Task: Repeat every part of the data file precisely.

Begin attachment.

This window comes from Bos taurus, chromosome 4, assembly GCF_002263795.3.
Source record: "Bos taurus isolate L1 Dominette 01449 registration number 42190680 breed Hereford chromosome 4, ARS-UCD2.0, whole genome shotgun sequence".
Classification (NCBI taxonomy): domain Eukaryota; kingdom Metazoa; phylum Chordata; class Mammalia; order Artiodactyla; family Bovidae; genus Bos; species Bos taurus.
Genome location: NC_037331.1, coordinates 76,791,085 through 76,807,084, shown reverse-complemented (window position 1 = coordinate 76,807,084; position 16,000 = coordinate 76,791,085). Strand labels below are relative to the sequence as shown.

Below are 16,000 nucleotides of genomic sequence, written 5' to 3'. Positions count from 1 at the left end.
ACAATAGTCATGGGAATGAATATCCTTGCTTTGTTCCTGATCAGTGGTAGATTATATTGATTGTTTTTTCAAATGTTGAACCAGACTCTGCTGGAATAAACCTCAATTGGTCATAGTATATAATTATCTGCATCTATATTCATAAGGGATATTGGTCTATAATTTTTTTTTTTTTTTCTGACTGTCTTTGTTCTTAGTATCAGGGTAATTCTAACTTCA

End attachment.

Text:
This window comes from Bos taurus, chromosome 4, assembly GCF_002263795.3.
Source record: "Bos taurus isolate L1 Dominette 01449 registration number 42190680 breed Hereford chromosome 4, ARS-UCD2.0, whole genome shotgun sequence".
Classification (NCBI taxonomy): domain Eukaryota; kingdom Metazoa; phylum Chordata; class Mammalia; order Artiodactyla; family Bovidae; genus Bos; species Bos taurus.
Genome location: NC_037331.1, coordinates 76,791,085 through 76,807,084, shown reverse-complemented (window position 1 = coordinate 76,807,084; position 16,000 = coordinate 76,791,085). Strand labels below are relative to the sequence as shown.

Below are 16,000 nucleotides of genomic sequence, written 5' to 3'. Positions count from 1 at the left end.
ACAATAGTCATGGGAATGAATATCCTTGCTTTGTTCCTGATCAGTGGTAGATTATATTGATTGTTTTTTCAAATGTTGAACCAGACTCTGCTGGAATAAACCTCAATTGGTCATAGTATATAATTATCTGCATCTATATTCATAAGGGATATTGGTCTATAATTTTTTTTTTTTTTTCTGACTGTCTTTGTTCTTAGTATCAGGGTAATTCTAACTTCA